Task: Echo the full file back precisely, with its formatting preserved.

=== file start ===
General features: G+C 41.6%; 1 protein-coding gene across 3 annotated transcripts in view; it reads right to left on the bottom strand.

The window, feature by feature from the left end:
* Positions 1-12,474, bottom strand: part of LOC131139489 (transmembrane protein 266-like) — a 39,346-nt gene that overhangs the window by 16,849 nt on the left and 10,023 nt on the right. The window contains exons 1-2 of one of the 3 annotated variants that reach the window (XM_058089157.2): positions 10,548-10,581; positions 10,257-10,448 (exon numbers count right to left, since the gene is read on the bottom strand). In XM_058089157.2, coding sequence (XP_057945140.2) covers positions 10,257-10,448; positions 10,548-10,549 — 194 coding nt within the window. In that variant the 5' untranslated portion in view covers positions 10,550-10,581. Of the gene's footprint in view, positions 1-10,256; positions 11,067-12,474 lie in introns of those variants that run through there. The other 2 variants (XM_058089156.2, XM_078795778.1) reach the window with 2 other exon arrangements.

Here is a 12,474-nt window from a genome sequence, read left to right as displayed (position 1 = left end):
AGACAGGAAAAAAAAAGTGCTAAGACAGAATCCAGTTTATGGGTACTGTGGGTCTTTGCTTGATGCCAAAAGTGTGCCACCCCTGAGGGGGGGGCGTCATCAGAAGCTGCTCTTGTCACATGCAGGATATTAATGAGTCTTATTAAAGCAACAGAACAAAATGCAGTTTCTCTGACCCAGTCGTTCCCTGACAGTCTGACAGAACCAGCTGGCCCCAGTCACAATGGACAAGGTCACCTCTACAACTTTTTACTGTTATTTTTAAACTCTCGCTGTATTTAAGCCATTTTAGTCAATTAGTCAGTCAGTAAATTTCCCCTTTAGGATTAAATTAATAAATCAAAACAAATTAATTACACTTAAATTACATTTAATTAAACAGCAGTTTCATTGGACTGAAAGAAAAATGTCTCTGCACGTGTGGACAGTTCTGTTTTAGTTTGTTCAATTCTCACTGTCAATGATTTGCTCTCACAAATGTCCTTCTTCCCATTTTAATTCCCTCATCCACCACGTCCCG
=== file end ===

General features: G+C 41.6%; 1 protein-coding gene across 3 annotated transcripts in view; it reads right to left on the bottom strand.

The window, feature by feature from the left end:
* Positions 1-12,474, bottom strand: part of LOC131139489 (transmembrane protein 266-like) — a 39,346-nt gene that overhangs the window by 16,849 nt on the left and 10,023 nt on the right. The window contains exons 1-2 of one of the 3 annotated variants that reach the window (XM_058089157.2): positions 10,548-10,581; positions 10,257-10,448 (exon numbers count right to left, since the gene is read on the bottom strand). In XM_058089157.2, coding sequence (XP_057945140.2) covers positions 10,257-10,448; positions 10,548-10,549 — 194 coding nt within the window. In that variant the 5' untranslated portion in view covers positions 10,550-10,581. Of the gene's footprint in view, positions 1-10,256; positions 11,067-12,474 lie in introns of those variants that run through there. The other 2 variants (XM_058089156.2, XM_078795778.1) reach the window with 2 other exon arrangements.

Here is a 12,474-nt window from a genome sequence, read left to right as displayed (position 1 = left end):
AGACAGGAAAAAAAAAGTGCTAAGACAGAATCCAGTTTATGGGTACTGTGGGTCTTTGCTTGATGCCAAAAGTGTGCCACCCCTGAGGGGGGGGCGTCATCAGAAGCTGCTCTTGTCACATGCAGGATATTAATGAGTCTTATTAAAGCAACAGAACAAAATGCAGTTTCTCTGACCCAGTCGTTCCCTGACAGTCTGACAGAACCAGCTGGCCCCAGTCACAATGGACAAGGTCACCTCTACAACTTTTTACTGTTATTTTTAAACTCTCGCTGTATTTAAGCCATTTTAGTCAATTAGTCAGTCAGTAAATTTCCCCTTTAGGATTAAATTAATAAATCAAAACAAATTAATTACACTTAAATTACATTTAATTAAACAGCAGTTTCATTGGACTGAAAGAAAAATGTCTCTGCACGTGTGGACAGTTCTGTTTTAGTTTGTTCAATTCTCACTGTCAATGATTTGCTCTCACAAATGTCCTTCTTCCCATTTTAATTCCCTCATCCACCACGTCCCG